Every year, over $1.5 billion of wine is exported from New Zealand; nearly one third of all horticulture exports in 2016 (http://www.freshfacts.co.nz/). The potential for catastrophic crop loss due to plant diseases is of significant concern to the New Zealand wine industry. Leafroll virus (causal agent for the grapevine leafroll disease) is a significant problem for wine grape growers; it is incurable and in some cases presents no symptoms at all. In cases where symptoms are present, early detection is key to remove the vine as soon as possible to avoid the spread of the virus.
A promising method involves the use of multispectral cameras and machine learning/computer vision in the early detection of certain plant diseases. Multispectral images are analysed to find patterns associated with certain diseases. A major advantage of this method is that human error is eliminated, giving objective results.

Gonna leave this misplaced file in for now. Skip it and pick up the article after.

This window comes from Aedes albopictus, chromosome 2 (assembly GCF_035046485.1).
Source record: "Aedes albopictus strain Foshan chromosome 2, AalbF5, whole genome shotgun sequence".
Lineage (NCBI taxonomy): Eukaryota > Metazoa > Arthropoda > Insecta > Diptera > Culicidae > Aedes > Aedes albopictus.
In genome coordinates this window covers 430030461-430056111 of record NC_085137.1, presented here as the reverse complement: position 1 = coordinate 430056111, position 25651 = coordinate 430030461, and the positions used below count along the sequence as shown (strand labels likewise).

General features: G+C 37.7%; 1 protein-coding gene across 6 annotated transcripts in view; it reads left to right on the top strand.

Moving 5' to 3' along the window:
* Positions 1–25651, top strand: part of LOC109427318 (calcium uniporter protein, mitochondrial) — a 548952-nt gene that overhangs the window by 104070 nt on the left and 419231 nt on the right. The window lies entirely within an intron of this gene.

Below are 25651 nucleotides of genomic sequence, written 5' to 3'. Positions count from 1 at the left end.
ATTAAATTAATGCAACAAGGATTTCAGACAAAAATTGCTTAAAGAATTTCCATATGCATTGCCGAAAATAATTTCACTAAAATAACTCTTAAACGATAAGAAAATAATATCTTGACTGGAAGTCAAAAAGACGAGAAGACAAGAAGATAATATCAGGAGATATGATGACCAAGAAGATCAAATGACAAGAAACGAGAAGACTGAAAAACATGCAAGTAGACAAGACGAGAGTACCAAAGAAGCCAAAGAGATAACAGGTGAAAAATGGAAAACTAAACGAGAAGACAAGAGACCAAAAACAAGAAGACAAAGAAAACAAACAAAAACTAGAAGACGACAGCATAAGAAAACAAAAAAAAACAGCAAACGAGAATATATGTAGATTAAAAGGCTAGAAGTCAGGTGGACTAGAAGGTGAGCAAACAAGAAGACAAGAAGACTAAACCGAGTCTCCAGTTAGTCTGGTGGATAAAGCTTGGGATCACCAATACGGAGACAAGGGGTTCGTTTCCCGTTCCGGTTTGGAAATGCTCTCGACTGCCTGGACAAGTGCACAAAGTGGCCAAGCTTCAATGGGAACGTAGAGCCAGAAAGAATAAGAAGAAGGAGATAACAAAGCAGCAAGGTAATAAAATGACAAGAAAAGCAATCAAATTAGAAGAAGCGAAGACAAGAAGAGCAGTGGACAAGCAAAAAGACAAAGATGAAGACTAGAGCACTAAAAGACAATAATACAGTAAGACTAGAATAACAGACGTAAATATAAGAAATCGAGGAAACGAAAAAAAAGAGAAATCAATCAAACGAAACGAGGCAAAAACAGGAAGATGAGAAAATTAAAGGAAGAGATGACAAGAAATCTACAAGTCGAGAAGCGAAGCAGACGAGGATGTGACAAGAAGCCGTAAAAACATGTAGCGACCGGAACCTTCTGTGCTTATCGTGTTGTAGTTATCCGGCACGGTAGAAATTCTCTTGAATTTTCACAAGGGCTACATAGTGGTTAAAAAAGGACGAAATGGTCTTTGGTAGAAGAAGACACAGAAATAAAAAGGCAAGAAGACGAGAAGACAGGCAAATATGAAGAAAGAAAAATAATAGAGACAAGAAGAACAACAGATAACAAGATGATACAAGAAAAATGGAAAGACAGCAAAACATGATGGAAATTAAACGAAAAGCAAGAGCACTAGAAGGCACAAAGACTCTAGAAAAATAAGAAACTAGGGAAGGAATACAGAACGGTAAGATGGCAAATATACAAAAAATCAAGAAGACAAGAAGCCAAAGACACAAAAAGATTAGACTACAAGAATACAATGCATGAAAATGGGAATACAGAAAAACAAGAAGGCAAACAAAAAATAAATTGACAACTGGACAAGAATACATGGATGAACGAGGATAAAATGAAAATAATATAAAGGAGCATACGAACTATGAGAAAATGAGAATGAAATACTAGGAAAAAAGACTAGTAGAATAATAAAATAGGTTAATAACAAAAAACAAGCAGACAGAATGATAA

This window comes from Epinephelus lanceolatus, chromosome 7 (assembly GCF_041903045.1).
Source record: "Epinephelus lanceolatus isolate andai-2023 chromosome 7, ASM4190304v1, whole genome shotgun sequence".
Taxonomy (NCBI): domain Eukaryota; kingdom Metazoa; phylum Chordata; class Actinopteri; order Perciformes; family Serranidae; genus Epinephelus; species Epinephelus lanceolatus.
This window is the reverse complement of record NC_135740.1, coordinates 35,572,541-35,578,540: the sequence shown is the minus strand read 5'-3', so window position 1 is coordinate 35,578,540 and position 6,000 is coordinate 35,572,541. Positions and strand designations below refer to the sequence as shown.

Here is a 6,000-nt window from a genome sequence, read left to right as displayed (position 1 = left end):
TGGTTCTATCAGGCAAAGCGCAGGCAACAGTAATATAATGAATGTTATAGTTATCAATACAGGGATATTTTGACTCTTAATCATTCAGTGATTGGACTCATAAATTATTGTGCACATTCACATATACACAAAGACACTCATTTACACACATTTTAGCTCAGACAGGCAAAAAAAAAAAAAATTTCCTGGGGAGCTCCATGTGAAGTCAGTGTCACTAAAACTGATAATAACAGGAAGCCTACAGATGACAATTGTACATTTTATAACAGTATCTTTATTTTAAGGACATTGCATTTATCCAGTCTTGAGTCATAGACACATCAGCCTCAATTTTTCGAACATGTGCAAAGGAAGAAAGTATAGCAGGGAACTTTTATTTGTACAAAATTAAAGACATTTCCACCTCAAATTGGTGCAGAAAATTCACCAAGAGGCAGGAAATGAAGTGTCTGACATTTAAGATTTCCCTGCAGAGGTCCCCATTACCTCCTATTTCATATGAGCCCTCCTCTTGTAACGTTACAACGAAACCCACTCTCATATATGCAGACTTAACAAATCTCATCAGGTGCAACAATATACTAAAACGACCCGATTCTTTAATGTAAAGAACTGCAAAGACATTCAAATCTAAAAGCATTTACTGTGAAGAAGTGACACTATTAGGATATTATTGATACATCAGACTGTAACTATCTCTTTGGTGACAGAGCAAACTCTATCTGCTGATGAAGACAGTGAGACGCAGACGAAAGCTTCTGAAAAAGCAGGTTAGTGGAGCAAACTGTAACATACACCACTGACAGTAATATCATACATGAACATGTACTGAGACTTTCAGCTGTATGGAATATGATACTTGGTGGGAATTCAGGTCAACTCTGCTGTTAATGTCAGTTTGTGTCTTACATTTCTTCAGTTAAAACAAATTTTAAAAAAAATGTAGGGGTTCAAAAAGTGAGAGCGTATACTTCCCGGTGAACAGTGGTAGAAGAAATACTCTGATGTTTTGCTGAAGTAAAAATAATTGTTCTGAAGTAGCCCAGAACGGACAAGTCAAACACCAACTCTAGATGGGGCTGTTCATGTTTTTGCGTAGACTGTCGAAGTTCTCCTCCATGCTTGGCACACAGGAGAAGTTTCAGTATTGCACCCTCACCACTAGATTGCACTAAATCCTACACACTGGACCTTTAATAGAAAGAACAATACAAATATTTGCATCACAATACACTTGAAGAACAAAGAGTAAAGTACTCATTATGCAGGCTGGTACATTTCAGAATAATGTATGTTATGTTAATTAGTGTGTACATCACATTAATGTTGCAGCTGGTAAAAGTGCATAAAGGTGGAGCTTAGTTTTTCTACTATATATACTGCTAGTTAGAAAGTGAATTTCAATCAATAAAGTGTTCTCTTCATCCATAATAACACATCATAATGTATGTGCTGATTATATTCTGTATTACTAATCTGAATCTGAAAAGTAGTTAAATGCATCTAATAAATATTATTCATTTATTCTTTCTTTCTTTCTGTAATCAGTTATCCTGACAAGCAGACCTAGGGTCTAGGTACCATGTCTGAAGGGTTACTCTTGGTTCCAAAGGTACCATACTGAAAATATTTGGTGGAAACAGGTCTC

Our goal is to aid the early detection of leafroll virus on grapevines. The nature of the camera used introduces parallax error, hence pre-processing of the images is required.
This project is sponsored by Plant & Food Research, a Crown Research Institute of New Zealand.
• Implementing a solution to eliminate parallax error in close range multispectral images.
• Implementing image segmentation on parallax-corrected images to distinguish between “bunch”, “leaf”, or “other”.
• Detection of leafroll virus in the leaf section of pre-processed images (if time allows).
Knowledge in signal processing and Image processing
Lab allocations have not been finalised